When Life Gives A Writer Lemons (Writers Reveal)

Hello, and welcome to the June round of Writers Reveal! This month’s topic was sent to us by Melissa of Melissa Writes. Her topic for us is: “When life gives you lemons… how do you keep on writing?” Challenge accepted! Thanks for the prompt, Melissa!

What to do when life tries to give you lemons?

Everyone knows that famous saying: “When life gives you lemons, make lemonade.” We also understand what it means: instead of getting discouraged about life’s challenges (the proverbial lemons), one should strive to turn them into positive experiences (the proverbial lemonade). So we take that advice to heart and try our best to live with optimism, because we know deep down that life is best experienced with sweet refreshing lemonade as opposed to a pile of yucky sour lemons.

Lemons - Portal 2This is what “normal” people do. But not writers. We do very different things with the lemons life gives us. Not always, but often. Why? Because sour or sweet, they pose equal safety and risk to our writing. Yes, pure lemonade is great, but while it’s beneficial to real life experience, time spent making it is time taken away from the art that in many cases thrives on the lemons as well.

So what does my inner writer tell me to do when life tries to give me lemons? It depends on the situation, but she sometimes likes to take an alternative route to the traditional approach.

Throw the lemons back!

When life gives you lemons, don’t make lemonade. Make life take the lemons back! Get mad! I don’t want your damn lemons! What the hell am I supposed to do with these? Demand to see life’s manager! Make life rue the day it thought it could give Cave Johnson lemons! Do you know who I am? I’m the man who’s gonna burn your house down! With the lemons! I’m gonna get my engineers to invent a combustible lemon that burns your house down!

– Cave Johnson, Portal 2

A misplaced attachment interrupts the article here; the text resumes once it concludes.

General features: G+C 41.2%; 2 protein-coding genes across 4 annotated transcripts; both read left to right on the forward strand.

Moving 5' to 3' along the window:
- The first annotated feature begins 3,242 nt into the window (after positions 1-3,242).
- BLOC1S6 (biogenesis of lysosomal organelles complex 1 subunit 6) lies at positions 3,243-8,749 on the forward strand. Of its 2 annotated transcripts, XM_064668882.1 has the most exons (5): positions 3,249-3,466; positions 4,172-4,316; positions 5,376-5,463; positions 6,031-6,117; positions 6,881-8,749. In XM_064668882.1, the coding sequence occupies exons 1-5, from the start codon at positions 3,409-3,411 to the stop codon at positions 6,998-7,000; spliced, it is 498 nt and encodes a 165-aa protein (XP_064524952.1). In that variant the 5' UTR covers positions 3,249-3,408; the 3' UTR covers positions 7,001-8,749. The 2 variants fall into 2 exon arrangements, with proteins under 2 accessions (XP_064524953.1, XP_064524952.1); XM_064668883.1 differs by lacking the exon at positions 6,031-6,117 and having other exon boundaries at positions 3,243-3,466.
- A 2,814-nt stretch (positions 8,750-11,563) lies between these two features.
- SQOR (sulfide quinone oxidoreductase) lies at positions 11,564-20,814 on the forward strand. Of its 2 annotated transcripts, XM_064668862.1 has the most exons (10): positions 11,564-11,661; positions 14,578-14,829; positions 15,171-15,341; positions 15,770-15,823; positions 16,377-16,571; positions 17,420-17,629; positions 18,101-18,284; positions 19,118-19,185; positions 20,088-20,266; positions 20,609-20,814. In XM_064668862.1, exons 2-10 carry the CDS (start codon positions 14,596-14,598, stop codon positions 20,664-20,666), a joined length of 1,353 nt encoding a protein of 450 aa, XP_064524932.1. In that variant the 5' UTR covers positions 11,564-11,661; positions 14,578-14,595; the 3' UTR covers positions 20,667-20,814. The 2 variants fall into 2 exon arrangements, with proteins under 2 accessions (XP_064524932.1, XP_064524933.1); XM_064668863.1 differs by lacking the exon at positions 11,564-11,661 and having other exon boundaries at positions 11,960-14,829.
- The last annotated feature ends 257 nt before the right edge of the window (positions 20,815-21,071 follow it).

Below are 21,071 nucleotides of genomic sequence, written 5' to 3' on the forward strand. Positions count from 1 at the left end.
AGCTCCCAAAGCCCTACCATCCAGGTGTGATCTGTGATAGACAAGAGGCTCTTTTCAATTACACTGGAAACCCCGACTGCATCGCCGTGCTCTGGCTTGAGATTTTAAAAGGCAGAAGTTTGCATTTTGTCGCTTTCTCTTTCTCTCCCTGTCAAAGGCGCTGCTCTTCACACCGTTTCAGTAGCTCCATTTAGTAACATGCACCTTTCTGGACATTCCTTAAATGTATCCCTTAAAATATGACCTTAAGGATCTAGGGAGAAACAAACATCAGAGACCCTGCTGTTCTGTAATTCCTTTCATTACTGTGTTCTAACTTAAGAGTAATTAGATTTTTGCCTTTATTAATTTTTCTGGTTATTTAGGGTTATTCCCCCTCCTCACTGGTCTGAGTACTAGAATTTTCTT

OK, so I wouldn’t go as far as trying to invent combustible lemons, but sometimes when life drops too many obstacles at once into my course of writing, I just get frustrated. I wish I had the motivation to be optimistic all the time, to keep on creating the stories that so often themselves are the lemonade of my life. But the types of challenges I usually face actually keep me from making that lemonade and instead seem to push me into making some kind of lemon sorbet. And while I do come out of them a better person each time, how fulfilling can that truly be if they rob me of the time to put that new experience to the best use I know how?

So once in a while, when I’m tired of being bombarded with life’s lemons, I grab them and throw them back. I refuse to make anything out of those lemons. I try to forget they exist and just concentrate on writing about things completely unrelated to whatever I’m going through at the moment. Is that irresponsible? Maybe. Almost definitely, in fact. But that’s what I do. There are times when I need a break from life altogether, and more often than not, writing is just the thing to help me recharge so that when life decides to throw those lemons at me a second time, I’ll be ready to turn them into some darn good lemonade.

Make your own lemons! Whaaat?

Life isn’t really life without its fair share of challenges, but some of us are lucky enough to experience an opposite kind of existence, where lemonade is constantly handed to us free of charge and all we have to do is sit back and enjoy. I’m fortunate enough to live without major struggles that relentlessly test my inner strength and push me to a potential breaking point over and over again. I am one of the lucky ones. Life gives me more lemonade than lemons, and for that, I am grateful.

Having said that, this also poses a hazard to writing. Nobody wants to read stories where everyone is happy all the time and nothing bad ever happens, because those would be ridiculously boring. As much as they threaten our creative time, writers need lemons because they provide inspiration for the conflicts in our fiction. So what do I do when life won’t give me those lemons? I make my own.

Lemons - Phil Dunphy